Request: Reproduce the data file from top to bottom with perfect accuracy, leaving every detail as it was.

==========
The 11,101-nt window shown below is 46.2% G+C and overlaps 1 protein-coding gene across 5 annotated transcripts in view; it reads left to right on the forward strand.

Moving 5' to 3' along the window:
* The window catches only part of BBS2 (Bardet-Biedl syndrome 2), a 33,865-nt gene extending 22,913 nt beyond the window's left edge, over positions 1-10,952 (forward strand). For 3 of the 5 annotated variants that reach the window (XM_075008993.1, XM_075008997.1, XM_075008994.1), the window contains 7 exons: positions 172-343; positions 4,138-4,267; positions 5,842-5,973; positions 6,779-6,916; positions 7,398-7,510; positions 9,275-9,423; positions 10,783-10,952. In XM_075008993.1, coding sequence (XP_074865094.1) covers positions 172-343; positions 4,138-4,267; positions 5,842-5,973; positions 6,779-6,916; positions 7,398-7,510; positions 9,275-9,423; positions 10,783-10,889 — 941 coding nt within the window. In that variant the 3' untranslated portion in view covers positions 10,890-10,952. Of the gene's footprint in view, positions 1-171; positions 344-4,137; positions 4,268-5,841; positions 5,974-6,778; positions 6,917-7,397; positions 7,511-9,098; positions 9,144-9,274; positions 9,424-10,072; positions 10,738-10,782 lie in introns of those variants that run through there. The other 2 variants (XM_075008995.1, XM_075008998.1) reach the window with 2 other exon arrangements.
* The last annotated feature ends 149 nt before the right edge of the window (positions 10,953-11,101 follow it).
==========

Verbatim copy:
The 11,101-nt window shown below is 46.2% G+C and overlaps 1 protein-coding gene across 5 annotated transcripts in view; it reads left to right on the forward strand.

Moving 5' to 3' along the window:
* The window catches only part of BBS2 (Bardet-Biedl syndrome 2), a 33,865-nt gene extending 22,913 nt beyond the window's left edge, over positions 1-10,952 (forward strand). For 3 of the 5 annotated variants that reach the window (XM_075008993.1, XM_075008997.1, XM_075008994.1), the window contains 7 exons: positions 172-343; positions 4,138-4,267; positions 5,842-5,973; positions 6,779-6,916; positions 7,398-7,510; positions 9,275-9,423; positions 10,783-10,952. In XM_075008993.1, coding sequence (XP_074865094.1) covers positions 172-343; positions 4,138-4,267; positions 5,842-5,973; positions 6,779-6,916; positions 7,398-7,510; positions 9,275-9,423; positions 10,783-10,889 — 941 coding nt within the window. In that variant the 3' untranslated portion in view covers positions 10,890-10,952. Of the gene's footprint in view, positions 1-171; positions 344-4,137; positions 4,268-5,841; positions 5,974-6,778; positions 6,917-7,397; positions 7,511-9,098; positions 9,144-9,274; positions 9,424-10,072; positions 10,738-10,782 lie in introns of those variants that run through there. The other 2 variants (XM_075008995.1, XM_075008998.1) reach the window with 2 other exon arrangements.
* The last annotated feature ends 149 nt before the right edge of the window (positions 10,953-11,101 follow it).